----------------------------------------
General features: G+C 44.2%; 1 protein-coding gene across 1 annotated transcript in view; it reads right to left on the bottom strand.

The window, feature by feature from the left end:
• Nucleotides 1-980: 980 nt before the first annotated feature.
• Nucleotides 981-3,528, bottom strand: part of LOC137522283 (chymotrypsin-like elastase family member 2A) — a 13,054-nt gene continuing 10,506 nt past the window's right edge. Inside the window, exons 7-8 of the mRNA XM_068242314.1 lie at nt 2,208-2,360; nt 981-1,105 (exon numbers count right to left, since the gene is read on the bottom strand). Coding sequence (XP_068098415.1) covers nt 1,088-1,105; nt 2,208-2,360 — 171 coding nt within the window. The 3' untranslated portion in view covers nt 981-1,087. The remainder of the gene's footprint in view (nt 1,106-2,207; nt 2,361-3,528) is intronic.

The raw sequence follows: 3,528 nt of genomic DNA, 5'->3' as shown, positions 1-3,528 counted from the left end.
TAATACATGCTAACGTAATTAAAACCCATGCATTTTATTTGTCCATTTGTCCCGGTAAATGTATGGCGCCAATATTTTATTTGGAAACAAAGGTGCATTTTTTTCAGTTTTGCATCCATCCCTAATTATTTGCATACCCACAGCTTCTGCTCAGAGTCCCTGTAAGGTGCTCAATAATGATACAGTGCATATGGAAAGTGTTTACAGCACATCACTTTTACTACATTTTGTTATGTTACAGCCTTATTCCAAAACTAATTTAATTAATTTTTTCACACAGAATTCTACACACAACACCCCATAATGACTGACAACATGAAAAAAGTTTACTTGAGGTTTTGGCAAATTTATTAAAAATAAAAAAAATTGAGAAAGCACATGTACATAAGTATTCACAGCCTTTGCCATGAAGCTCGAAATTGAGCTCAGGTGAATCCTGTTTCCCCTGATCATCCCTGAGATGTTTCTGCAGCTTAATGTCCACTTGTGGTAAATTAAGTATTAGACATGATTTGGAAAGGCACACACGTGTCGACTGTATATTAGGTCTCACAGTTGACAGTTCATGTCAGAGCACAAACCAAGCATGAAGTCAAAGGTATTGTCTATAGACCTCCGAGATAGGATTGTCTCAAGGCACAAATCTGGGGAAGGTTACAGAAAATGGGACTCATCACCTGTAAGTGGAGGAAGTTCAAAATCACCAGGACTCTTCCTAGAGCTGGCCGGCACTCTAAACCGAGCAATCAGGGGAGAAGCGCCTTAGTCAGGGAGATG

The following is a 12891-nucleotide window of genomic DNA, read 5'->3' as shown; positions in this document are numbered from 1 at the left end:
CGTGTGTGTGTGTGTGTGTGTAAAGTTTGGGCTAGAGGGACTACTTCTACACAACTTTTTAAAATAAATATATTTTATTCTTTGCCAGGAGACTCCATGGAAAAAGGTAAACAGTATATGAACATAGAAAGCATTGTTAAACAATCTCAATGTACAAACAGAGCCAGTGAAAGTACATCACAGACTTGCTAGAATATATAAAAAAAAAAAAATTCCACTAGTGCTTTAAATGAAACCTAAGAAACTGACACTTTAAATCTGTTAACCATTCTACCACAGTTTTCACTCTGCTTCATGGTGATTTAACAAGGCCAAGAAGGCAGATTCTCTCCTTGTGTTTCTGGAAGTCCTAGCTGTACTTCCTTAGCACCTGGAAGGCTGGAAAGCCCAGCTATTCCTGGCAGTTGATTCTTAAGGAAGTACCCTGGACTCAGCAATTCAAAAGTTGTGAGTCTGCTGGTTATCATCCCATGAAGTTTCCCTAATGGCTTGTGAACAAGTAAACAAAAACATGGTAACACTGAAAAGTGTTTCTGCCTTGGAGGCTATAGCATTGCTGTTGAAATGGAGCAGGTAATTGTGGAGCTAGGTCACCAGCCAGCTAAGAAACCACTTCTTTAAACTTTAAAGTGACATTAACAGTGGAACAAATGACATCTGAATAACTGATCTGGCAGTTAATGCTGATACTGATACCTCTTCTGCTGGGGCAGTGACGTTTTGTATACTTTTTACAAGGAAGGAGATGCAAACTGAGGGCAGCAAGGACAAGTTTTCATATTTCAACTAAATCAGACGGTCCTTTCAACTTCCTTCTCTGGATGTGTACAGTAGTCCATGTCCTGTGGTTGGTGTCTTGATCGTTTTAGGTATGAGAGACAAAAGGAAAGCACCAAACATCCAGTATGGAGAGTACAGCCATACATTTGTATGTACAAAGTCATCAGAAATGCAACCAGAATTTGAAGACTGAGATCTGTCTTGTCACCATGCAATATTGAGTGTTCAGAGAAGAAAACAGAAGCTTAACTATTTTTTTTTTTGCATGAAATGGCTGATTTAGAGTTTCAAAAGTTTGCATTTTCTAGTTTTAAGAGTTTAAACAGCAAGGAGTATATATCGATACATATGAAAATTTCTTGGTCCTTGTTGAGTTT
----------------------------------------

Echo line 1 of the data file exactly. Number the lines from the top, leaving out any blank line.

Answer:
General features: G+C 44.2%; 1 protein-coding gene across 1 annotated transcript in view; it reads right to left on the bottom strand.